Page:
11. Thank you again for your reply. My machine is a Ferdco 2000 (Bull). I am using nylon thread 277 on the top, and 207 in the bobbin for these saddle part sewing tasks. The needles have been 794, either 230 size 26 or 200 size 25 (when I ran out of the former). My wax pot has olive oil in it and I do wonder if this is completely wrong. Yesterday it was apparent that the screw which holds up the needle into the needle bar (the bar that drives the needle, is what I hope I am describing) might not be keeping the needle from being left behind when it is down into the leather, so that is when the needle is actually able to be still in the leather when the bobbin shutte hits it. Prior to a break, every stitch is perfect on top, bottom and length. Whether the screw is not able to tighten enough to hold the needle (and this machine is lightly, lightly used) or whether my thread lubrication is not assisting, remains unclear. I welcome further direction, and I hope this is getting close to resolution. My gut feeling from your insight, is that lubrication of the thread may be the key, That chewing sound that I detected before the last break seems very wrong for a properly set up system. Greatly appreciate your help, thank you, thank you. Lisa
  12. Thank you so much! I was working with it again and found that my needle is actually getting pulled down by to the shuttle in these thicker sewing tasks. Now I'm chasing down why that would happen. I may not have always heard the raspy sound when this has happened in the past, but this time I was quick to catch it. I'm tightening the nut that secures the needle, but clearly there is something that is still not just right. I greatly appreciate your reply - thanks again - Lisa
  13. Hey, you do have a problem! I have a knife by both... I posted recently about one making my life so much easier. You can't make a bad pick, just get the specific dimension from which ever maker you go to for the work you intend. That is why I have a knife from each, both are right for different challenges.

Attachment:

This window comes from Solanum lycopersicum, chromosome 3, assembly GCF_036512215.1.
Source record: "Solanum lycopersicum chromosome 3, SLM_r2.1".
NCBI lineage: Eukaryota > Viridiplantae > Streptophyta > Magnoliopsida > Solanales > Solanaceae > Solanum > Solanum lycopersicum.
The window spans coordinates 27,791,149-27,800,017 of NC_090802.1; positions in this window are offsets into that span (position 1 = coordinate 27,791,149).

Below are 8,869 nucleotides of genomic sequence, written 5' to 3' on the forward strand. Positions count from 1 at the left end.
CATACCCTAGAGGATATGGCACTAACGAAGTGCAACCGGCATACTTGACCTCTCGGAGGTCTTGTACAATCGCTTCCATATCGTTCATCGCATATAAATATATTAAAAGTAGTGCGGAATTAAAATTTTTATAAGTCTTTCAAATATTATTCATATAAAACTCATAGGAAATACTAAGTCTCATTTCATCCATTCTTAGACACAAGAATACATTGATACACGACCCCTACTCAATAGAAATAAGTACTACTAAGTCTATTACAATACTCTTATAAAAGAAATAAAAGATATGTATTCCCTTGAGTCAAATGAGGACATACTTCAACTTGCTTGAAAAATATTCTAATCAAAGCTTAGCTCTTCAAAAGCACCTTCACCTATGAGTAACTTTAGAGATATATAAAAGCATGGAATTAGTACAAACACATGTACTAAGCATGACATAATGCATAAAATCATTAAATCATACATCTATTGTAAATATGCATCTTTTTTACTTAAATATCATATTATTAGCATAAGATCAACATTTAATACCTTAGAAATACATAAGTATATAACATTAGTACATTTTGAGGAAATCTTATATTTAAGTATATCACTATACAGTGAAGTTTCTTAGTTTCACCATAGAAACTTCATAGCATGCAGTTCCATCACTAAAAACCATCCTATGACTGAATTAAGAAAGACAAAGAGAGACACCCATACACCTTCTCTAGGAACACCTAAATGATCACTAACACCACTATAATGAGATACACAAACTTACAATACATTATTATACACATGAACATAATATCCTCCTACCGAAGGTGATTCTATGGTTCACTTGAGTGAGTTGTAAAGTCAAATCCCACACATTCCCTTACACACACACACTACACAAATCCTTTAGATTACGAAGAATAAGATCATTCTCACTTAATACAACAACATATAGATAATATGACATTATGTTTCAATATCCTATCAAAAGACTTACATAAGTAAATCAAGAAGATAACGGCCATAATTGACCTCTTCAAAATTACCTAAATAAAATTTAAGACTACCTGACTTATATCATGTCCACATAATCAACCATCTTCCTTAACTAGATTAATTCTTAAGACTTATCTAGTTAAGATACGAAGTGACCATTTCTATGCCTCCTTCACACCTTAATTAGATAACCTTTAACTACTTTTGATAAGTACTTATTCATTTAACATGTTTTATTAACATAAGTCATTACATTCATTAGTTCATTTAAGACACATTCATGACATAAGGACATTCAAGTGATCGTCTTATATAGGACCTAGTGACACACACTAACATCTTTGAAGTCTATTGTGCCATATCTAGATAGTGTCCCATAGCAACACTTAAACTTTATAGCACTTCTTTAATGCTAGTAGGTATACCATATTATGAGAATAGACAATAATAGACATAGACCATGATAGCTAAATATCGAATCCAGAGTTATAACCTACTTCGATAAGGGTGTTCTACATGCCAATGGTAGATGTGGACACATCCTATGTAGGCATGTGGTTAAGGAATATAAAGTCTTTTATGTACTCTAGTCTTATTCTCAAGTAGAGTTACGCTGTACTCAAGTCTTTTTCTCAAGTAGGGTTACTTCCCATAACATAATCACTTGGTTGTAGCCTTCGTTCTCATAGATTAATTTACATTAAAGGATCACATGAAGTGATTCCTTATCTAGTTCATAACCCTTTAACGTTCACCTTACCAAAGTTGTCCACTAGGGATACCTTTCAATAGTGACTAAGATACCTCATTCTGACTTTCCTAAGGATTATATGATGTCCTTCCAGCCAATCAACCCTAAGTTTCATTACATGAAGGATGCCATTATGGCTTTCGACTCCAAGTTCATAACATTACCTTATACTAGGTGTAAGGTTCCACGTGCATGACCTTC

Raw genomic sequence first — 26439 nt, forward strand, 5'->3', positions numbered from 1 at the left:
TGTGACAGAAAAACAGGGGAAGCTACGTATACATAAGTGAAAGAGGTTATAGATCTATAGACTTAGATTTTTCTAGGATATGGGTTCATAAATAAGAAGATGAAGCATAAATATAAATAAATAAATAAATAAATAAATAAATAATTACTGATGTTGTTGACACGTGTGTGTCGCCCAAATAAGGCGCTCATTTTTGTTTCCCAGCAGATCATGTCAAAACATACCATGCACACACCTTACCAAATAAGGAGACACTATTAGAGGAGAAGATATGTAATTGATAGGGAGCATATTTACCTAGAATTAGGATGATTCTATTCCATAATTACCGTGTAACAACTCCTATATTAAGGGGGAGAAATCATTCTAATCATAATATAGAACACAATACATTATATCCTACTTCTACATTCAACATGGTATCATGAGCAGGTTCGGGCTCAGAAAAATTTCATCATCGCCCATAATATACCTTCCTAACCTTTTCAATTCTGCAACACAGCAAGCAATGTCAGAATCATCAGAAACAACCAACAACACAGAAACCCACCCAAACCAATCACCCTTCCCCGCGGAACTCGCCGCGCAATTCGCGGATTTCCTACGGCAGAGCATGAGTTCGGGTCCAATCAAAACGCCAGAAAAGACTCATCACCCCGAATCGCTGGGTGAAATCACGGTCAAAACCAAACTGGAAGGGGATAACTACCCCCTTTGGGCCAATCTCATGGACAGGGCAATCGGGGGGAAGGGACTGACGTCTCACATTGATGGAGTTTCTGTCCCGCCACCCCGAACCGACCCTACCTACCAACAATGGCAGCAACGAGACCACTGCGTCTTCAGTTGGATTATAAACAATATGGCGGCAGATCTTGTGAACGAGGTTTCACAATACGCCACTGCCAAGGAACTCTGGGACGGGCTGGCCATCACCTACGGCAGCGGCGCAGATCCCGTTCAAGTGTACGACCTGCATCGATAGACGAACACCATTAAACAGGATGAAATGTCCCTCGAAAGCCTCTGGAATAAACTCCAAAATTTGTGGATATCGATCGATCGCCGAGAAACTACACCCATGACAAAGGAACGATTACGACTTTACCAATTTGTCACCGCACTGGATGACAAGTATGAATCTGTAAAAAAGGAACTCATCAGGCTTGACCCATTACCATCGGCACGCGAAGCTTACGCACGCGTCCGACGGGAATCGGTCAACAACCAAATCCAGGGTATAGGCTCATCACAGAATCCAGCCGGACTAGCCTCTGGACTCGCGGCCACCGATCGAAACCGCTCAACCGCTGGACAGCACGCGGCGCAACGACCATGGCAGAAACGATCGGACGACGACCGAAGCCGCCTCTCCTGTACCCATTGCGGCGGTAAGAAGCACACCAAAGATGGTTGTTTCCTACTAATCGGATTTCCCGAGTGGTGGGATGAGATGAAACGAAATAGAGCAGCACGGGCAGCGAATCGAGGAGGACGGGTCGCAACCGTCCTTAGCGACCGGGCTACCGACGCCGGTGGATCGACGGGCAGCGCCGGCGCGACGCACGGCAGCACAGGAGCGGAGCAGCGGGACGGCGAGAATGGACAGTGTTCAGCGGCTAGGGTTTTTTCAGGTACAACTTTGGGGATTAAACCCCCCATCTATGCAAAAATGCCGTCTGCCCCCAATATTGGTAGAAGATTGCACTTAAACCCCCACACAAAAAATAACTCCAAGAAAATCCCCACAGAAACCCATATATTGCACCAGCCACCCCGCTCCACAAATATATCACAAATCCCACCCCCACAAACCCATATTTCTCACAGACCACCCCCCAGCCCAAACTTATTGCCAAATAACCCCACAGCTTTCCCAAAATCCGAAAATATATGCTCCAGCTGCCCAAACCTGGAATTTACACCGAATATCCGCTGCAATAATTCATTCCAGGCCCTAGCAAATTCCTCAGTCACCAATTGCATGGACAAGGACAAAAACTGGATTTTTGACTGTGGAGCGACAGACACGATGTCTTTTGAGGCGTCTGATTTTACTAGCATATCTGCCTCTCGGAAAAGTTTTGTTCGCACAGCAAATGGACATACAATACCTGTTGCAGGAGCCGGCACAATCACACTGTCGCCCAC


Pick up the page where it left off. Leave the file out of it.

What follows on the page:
14. I have a Ferdco Bull.Word at Sheridan was that they closed; I was aware that some big health issues were affecting their machinist, but sorry to hear this news. So I need alternate source of troubleshooters on what is causing the needles to break. Anyone have an idea what I am doing wrong? My machine (I think*) has the correct size needles (though I'm running out of them again) and thread (I think*). The machine will sew perfect stitches absolutely beautifully when I do tests. Also, even when I break a needle, the stitches are perfect. I thought I was too close to hardware, but that's not consistent across breaking incidents. I thought I might be letting my piece slide too much and create torque. That is also not consistent. The only thing that is consistent is when I think I've tested the machine on enough scraps and go again to a valuable piece with lots of hours into it the machine breaks the needle on the shuttle and, well, let's say I'm proficient in a second language now AND I'm getting very good with my awl and harness needles! * I am running the machine on pieces like rigging plates and other double thick 12-13oz leather saddle pieces using a 794S needle and my thread is size 277 on the top and 207 in the bobbin. What should I try next? If anyone knows a good Ferdco resource in the Bozeman area, please reply!
  15. It's been almost a year since I picked up something new from Leather Wrangler while in Sheridan, a small round knife. This tool is an absolute treat to use. It has become my "go-to" tool when I feel nervous or constrained with an approach. Since my skill level is what I would call "developing" this knife has been making me feel pretty good. Every time I pick this knife up I think it's time to say, "Thanks, Leather Wrangler!"